Summit Right Brain: Breckenridge artist presents ‘Untitled,’ a new mixed media exhibit
IF YOU GO
What: Opening reception for artist Jessica Ream
When: Friday, Nov. 4; 7–10 p.m.
Where: Cuppa Joe, 118 S. Ridge St., Breckenridge
More information about Jessica: http://www.Jessicaream.wix.com/artist
When Jessica Ream’s parents took her out to Summit County for the first time as a child, she was too young for ski school, so her parents lied about her age to get her into a class. She was hooked on snowsports from then on, and with yearly family ski trips, she dreamed about one day returning to live in the mountains.
Two years ago, Ream was able to do just that. After a graduating from Savannah College of Art and Design, she was working as a special events coordinator at a North Carolina museum when she and her boyfriend decided it was time to make the move.
After a season as an instructor at Arapahoe Basin Ski Area, Ream is now working within her degree as a project manager at Iconix Clothing, as well as teaching yoga at a studio in Breckenridge. Her first art show for her abstract work, called “Untitled,” will be on display at Cuppa Joe in Breckenridge throughout November and December. There will be an opening reception Friday, Nov. 4 from 7–10 p.m.
With her work in “Untitled,” Ream said she is less concerned with the viewer understanding what she intended. She’s more interested in the viewer’s experience with the work.
“I don’t see a piece as a failure if someone sees something completely different,” she said.
An artist never knows how someone is going to react to a piece, she said.
She works to give form, or visual representation, to things that aren’t physical, such as emotions, thoughts and memories.
Summit Daily News: What kinds of media do you use?
Jessica Ream: I am a mixed media artist. I will use anything from paper, ink and paint, to fibers, found objects or photography. I am a big collector of found objects.
SDN: How did you first get into art, and what kind of background do you have in the subject?
JR: I first got into art at a very young age. My earliest memories are spending time in my grandma’s sewing room, learning to make basic quilts or painting with her in her studio or building sculptures out of the things she had found. I believe this early introduction to using all sorts of materials to create is the basis for my interest in using different media. When it came time to go to college, the only thing that made sense to me to study was art, so I went to SCAD (Savanah College of Art and Design) for my BFA in painting.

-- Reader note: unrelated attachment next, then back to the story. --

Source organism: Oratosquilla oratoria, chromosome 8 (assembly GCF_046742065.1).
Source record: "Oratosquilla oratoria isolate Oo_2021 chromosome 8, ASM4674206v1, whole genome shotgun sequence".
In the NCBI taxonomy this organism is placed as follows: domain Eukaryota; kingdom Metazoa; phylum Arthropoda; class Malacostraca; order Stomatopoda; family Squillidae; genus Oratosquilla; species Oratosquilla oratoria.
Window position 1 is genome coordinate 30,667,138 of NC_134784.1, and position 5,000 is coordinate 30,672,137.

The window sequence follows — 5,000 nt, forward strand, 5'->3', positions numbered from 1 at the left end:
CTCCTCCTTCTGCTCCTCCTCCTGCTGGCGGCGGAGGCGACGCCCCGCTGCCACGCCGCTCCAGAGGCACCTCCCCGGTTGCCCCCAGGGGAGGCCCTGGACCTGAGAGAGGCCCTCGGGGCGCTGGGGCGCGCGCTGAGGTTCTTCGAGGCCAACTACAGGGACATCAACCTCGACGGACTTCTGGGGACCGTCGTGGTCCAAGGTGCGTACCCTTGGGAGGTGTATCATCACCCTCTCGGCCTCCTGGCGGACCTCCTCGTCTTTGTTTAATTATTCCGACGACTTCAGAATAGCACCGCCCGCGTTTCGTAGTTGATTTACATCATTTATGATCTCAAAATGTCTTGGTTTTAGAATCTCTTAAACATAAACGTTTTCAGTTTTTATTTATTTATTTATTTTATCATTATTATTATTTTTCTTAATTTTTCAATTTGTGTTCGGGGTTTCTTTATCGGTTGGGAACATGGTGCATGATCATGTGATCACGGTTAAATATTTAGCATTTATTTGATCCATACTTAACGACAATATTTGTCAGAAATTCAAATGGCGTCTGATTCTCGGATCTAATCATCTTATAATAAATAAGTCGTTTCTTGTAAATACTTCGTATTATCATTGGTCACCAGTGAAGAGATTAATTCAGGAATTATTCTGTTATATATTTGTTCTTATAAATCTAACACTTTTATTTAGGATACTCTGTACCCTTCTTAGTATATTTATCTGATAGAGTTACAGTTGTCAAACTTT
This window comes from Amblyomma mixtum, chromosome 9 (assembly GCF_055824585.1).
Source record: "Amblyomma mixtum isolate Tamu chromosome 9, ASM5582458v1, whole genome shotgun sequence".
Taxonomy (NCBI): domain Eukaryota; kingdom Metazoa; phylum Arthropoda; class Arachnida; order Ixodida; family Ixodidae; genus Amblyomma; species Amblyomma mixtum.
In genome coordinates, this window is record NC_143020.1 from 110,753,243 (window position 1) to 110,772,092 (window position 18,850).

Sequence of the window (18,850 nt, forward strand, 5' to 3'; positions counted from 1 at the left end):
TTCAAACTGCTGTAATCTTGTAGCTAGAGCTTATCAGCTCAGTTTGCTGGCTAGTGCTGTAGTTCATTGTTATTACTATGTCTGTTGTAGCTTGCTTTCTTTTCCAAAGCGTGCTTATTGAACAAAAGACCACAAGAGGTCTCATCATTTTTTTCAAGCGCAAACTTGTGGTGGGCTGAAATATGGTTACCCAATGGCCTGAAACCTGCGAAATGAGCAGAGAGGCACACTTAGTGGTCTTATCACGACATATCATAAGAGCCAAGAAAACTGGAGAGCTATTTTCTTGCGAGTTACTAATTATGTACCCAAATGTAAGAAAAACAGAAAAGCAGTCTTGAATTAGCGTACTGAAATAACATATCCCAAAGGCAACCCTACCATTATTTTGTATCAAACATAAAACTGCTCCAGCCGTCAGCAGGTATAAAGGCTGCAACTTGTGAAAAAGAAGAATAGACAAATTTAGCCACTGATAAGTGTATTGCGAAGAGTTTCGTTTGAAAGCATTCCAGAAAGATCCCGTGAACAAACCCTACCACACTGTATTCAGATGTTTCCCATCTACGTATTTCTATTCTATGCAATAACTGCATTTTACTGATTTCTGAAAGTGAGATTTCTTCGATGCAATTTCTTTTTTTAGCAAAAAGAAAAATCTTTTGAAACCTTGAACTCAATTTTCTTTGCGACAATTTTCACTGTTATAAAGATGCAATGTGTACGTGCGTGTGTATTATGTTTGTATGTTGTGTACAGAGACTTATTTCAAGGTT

SDN: What inspires you?
JR: Honestly, I am not sure I can nail it down to one thing. Some days it is the light outside, others it is a song or an experience from the day or a walk through the woods. Sometimes it is even a particular discarded object I find that inspires an entire piece.
SDN: What is your work environment like — do you like to work with music, outside, etc.?
JR: My boyfriend and I recently bought a small studio condo and decided to have a lofted bed so that I could us the space under it as my studio. The coziness of the small space is wonderful for working. It is right by the window and gets beautiful light during the daytime. And yes, I almost always have music on, the type of music will change from day to day, piece to piece, but working in silence is very rare for me.
SDN: What are your other hobbies and interests besides your art?
JR: I love practicing and teaching yoga, hiking and camping. I also really enjoy running (in the warmer months that is). Basically anything I can do to be outside. I am also a very avid reader.
SDN: What advice would you give to aspiring artists?
JR: Create as much as you can, even if you think it is terrible. Create without thinking about it too much and without inhibition. Just make marks, take photos, throw paint around, scribble on paper with pen, but whatever you do, just create — and do it often.
Sometimes if I feel blocked, I will just free paint/draw. Just let my mind wander freely and allow my hand to follow. Or journal. Sometimes I find journaling helps channel the thoughts and creative energy.
SDN: How would you like to see your artwork grow/change in the future?
JR: Ultimately I would like to be a full-time studio artist, but other than that, I don’t have a particular path I want my art to move in. Rather I see the growth and change that happens in my work as a path has to been discovered, not predetermined.
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